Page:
Well, cows are regarded as holy in India but that does not mean people like to be told they travel cattle-class, and uproar broke out with sanctimonious allegations that his remarks were “not in tune with the party (Congress) culture”. It looked as though he might have to resign – I reckon he should have offered to do so, but maybe he feared it would be accepted and he’d be jobless again. Anyway, the row now seems to have blown over, and he’s been tweeting responsibly from Liberia, where he has been on an official visit.

But the economies are false, as was a suggestion by Sonia Gandhi last month that party MPs and officials should donate 20% of their salaries to drought-relief. It made a good headline, and some donations may have been made, but most will surely have been recouped in the way that public figures usually supplement their incomes.

Ministers are used to demanding luxuries in their offices – ranging from Spanish tiles and Italian porcelain to wooden panelling and other adornments – and an (inexplicable) toilet demanded by a lady minister “on the back side of her seat” in keeping with Vaastu (Indian feng shui) . (Sounds like a colonial hangover – click here for British MPs expecting to have their little luxuries – including moats round their houses – paid for).

This morning the Indian Express is reporting that the prime minister has told government departments to stop requiring corporations they control to provide freebies that range from cars, air fares and hotels to mobile phones and laptop computers.  This is something that ministers and bureaucrats have done for years, tapping corporations for personal and family luxuries as well as work-related items.

The prime minister is again on target with a sensible idea, but he has apparently been trying to enforce this since May and has only just got cabinet secretariat support. Let’s see what happens – and how long it all lasts.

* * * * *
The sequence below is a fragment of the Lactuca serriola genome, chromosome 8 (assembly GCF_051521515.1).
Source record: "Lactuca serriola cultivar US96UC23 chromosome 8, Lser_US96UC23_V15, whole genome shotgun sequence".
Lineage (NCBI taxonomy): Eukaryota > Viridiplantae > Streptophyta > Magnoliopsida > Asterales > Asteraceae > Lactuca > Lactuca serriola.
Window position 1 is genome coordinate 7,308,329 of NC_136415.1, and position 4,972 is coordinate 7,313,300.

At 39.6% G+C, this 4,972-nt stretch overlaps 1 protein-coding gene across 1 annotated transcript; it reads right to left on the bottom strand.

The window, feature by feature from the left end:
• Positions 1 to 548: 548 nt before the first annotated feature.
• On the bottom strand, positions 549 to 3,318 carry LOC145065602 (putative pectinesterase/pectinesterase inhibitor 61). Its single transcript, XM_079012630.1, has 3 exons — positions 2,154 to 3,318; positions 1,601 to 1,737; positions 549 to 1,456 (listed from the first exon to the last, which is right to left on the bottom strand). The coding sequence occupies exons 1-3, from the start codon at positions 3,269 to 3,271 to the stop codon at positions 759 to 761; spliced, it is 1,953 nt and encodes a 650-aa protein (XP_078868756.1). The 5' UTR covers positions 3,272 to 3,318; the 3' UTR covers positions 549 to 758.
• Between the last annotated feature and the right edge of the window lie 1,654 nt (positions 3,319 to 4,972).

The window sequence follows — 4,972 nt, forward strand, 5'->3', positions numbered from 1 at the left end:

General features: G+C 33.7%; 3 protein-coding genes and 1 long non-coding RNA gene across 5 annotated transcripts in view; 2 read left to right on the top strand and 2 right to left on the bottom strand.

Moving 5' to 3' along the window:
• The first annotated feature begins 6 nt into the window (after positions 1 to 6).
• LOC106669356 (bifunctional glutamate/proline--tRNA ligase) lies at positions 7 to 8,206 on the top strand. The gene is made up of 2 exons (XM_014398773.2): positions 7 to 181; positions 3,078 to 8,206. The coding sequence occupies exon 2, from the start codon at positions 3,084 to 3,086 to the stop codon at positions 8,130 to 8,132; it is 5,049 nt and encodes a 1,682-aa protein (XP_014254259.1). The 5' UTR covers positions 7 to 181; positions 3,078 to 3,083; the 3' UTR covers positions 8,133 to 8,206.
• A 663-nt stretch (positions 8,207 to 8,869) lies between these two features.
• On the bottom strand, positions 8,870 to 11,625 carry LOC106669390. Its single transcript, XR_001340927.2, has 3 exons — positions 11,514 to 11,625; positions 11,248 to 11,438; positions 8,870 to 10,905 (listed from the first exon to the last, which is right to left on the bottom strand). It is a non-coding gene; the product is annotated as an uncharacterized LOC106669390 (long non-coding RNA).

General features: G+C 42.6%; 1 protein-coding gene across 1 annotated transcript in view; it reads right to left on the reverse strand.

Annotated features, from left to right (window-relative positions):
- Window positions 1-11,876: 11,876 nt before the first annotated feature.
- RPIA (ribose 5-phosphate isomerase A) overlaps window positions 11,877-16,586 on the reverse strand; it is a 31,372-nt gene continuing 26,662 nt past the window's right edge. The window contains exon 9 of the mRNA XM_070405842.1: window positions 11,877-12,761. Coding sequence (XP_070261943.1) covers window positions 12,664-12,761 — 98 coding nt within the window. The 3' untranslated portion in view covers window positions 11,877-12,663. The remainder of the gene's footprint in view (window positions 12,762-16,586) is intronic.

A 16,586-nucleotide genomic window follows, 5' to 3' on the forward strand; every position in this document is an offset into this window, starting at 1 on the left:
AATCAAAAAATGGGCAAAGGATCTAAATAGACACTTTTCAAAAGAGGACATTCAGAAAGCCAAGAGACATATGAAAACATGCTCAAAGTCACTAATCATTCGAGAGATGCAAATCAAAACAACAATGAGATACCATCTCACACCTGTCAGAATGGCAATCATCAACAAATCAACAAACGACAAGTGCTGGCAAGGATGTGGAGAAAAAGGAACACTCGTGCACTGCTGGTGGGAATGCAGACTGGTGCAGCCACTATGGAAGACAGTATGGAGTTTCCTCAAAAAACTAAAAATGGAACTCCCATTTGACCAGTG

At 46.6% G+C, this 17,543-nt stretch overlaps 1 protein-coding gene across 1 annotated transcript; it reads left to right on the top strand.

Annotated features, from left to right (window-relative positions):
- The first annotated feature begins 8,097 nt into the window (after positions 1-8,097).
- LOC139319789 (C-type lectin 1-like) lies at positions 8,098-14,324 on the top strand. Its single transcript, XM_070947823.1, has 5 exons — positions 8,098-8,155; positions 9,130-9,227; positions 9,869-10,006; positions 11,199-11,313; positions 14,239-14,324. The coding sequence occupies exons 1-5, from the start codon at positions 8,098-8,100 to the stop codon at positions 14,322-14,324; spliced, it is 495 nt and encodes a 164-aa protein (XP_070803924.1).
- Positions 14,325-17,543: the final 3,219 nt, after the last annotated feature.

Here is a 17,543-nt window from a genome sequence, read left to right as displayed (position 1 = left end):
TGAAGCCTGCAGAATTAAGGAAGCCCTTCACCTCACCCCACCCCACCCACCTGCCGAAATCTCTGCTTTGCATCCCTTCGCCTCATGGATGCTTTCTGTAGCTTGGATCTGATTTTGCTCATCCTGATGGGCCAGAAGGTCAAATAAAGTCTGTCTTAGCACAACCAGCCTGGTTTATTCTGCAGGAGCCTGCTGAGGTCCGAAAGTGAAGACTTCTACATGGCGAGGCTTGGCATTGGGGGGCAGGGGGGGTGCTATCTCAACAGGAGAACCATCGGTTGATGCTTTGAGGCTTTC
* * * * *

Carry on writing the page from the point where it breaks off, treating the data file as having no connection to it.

Responses

  1. The Shashi Tharoor (non) issue is an indication of the politics within the Congress. Even the BJP reacted only after the Congress commented. Paratrooped men, sidelining party seniority are a target especially when Spokes(wo)men who commented has been not rewarded with a Minister post for shouting in sun-dry television networks for years

    Austerity in the government (which is only namesake) is welcome as it looks vulgar to, say , have a Minister for Rural Development running shop from an urban 5 star hotel.

    Intentions are good but we have to wait for smart interpretations like 10 bullet proof cars being flown for Rahul Gandhi’s(austere) tour on the ground in Tamil Nadu.

  2. After Tharoor’s infamous Tweet, I am sure
    many guys in India have signed up for Twitter which was sort of confined to a tiny segment of internet savy Indians! Expect more tweeting in the future, not of all of which would be melodious !

    A few shining examples of austerity from Orissa……………

    A senior bureaucrat in Orissa has commandeered three cars from a corporation he chairs in spite of a government directive that no PSU can give cars to Ministers or officers. Including his official car as the Secretary of the department, this worthy uses four cars and he has quite a reputation for honesty!

    A log book extract revealed the use of such cars for VIPs (no names mentioned!) Wonder what offiical duties these VIPs discharged while using this cars for ostensibly public purposes!

    Our Ministers and babus regularly hire helicopters (not now of course, due to fears by their wives lest they go the YSR way!) for hopping over to places which are just 30 -100 kms away.